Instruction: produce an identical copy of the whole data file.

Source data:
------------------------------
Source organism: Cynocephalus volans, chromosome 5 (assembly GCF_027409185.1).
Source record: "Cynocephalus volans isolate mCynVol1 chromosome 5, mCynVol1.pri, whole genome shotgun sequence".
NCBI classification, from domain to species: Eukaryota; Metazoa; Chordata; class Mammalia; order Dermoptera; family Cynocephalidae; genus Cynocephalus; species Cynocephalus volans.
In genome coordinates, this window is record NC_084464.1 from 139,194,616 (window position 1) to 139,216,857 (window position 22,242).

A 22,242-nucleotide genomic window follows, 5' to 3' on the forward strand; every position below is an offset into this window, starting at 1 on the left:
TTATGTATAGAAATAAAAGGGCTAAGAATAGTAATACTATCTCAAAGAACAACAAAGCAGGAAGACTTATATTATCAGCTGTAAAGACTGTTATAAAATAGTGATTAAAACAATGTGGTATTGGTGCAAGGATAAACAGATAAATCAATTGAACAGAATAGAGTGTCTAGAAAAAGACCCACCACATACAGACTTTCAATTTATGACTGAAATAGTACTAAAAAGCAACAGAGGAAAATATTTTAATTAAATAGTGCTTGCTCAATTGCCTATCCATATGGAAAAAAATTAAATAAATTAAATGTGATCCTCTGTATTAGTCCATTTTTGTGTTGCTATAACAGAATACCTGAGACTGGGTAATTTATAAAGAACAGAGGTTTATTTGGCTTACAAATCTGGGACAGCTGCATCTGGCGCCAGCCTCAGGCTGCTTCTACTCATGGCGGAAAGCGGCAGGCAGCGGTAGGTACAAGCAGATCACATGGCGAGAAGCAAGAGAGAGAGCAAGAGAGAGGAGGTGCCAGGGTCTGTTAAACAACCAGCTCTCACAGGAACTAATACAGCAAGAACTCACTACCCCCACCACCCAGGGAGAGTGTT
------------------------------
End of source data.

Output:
Source organism: Cynocephalus volans, chromosome 5 (assembly GCF_027409185.1).
Source record: "Cynocephalus volans isolate mCynVol1 chromosome 5, mCynVol1.pri, whole genome shotgun sequence".
NCBI classification, from domain to species: Eukaryota; Metazoa; Chordata; class Mammalia; order Dermoptera; family Cynocephalidae; genus Cynocephalus; species Cynocephalus volans.
In genome coordinates, this window is record NC_084464.1 from 139,194,616 (window position 1) to 139,216,857 (window position 22,242).

A 22,242-nucleotide genomic window follows, 5' to 3' on the forward strand; every position below is an offset into this window, starting at 1 on the left:
TTATGTATAGAAATAAAAGGGCTAAGAATAGTAATACTATCTCAAAGAACAACAAAGCAGGAAGACTTATATTATCAGCTGTAAAGACTGTTATAAAATAGTGATTAAAACAATGTGGTATTGGTGCAAGGATAAACAGATAAATCAATTGAACAGAATAGAGTGTCTAGAAAAAGACCCACCACATACAGACTTTCAATTTATGACTGAAATAGTACTAAAAAGCAACAGAGGAAAATATTTTAATTAAATAGTGCTTGCTCAATTGCCTATCCATATGGAAAAAAATTAAATAAATTAAATGTGATCCTCTGTATTAGTCCATTTTTGTGTTGCTATAACAGAATACCTGAGACTGGGTAATTTATAAAGAACAGAGGTTTATTTGGCTTACAAATCTGGGACAGCTGCATCTGGCGCCAGCCTCAGGCTGCTTCTACTCATGGCGGAAAGCGGCAGGCAGCGGTAGGTACAAGCAGATCACATGGCGAGAAGCAAGAGAGAGAGCAAGAGAGAGGAGGTGCCAGGGTCTGTTAAACAACCAGCTCTCACAGGAACTAATACAGCAAGAACTCACTACCCCCACCACCCAGGGAGAGTGTT